Researchers from almost every sector have been continuously working to improve modern artificial intelligence (AI) technologies. Although current AI algorithms can effectively sense vision and sound, thanks to high-end cameras and sensors, the sense of touch remains a work-in-progress due to the lack of relevant data. So now, Meta, formerly known as Facebook, has developed a new robotic skin that can sense touch and help researchers to quickly improve their AIs’ touch-sensing capabilities at scale.
Dubbed as ReSkin, the new robotic touch-sensing “skin” has been developed by Meta AI researchers in partnership with Carnegie Mellon University. It leverages advanced machine learning and magnetic sensing to offer them an inexpensive, versatile, durable, and replaceable solution for long-term use, as per an official blog post by Meta. The robotic skin features a self-supervised learning algorithm that helps it to auto-calibrate its sensor and share relevant data between sensors and systems.
So, with the ReSkin model, Meta aims to help AI researchers in every sector to give their AI models the ability to sense touch and interact with objects accordingly. As per the company, ReSkin is pretty inexpensive to produce as it costs less than $6 each for a bulk of 100 units. The cost further reduces at larger quantities.
Each ReSkin unit is around 2-3mm thick and researchers can use it for more than 50,000 interactions. So, this design makes it a perfect component for robotic arms, tactile gloves, and other AI-based gripping devices that can collect relevant touch data. Using these devices with an integrated ReSkin, researchers would be able to collect the data that was previously very difficult to collect and integrate into AI models.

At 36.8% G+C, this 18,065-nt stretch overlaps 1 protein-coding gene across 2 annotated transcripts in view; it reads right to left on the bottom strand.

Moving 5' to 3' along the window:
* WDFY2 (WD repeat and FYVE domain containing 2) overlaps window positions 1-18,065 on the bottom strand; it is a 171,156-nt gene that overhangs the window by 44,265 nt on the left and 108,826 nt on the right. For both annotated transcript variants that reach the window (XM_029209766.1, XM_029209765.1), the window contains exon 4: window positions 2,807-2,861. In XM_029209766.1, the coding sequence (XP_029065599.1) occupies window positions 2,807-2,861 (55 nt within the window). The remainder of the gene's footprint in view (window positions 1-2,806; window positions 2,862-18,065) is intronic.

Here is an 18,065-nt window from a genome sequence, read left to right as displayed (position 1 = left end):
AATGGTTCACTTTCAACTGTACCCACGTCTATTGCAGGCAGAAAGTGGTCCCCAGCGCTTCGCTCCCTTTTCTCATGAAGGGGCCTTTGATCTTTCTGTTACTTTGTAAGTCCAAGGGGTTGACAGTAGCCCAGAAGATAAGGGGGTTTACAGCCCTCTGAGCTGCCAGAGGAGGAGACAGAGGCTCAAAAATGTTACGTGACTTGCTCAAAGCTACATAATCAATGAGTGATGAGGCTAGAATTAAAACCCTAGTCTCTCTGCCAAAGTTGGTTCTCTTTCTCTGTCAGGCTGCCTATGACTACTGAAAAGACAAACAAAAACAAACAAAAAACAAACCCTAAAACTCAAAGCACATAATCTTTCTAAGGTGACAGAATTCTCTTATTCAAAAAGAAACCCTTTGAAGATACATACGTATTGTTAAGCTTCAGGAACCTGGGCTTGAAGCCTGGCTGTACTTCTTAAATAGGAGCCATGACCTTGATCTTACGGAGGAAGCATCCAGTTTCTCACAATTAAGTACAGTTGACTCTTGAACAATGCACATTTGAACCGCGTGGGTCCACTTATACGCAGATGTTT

With ReSkin, Meta says that its researchers were able to overcome various challenges that prevent current tactile-sensing technologies to gather relevant data. So, Meta’s new touch-sensing skin sidelines the current issues by removing the need for an electrical connection between the soft material and the traditional measurement electronics, relying on multiple sensors rather than on a single one, and by auto-calibrating itself with the help of the self-supervised learning skill.
“Robust tactile sensing is a significant bottleneck in robotics,” Lerrel Pinto, an assistant professor of computer science at NYU, says. “Current sensors are either too expensive, offer a poor resolution, or are simply too unwieldy for custom robots. ReSkin has the potential to overcome several of these issues. Its lightweight and small form factor makes it compatible with arbitrary grippers, and I’m excited to further explore applications of this sensor on our lab’s robots,” he further added.
Meta says it will be releasing the design, relevant documentation, code, and the base models of ReSkin for AI researchers to take advantage of the technology soon. This way, AI researchers in every sector would be able to improve the touch-sensing capabilities of their AI models easily, quickly, and in a cost-effective way.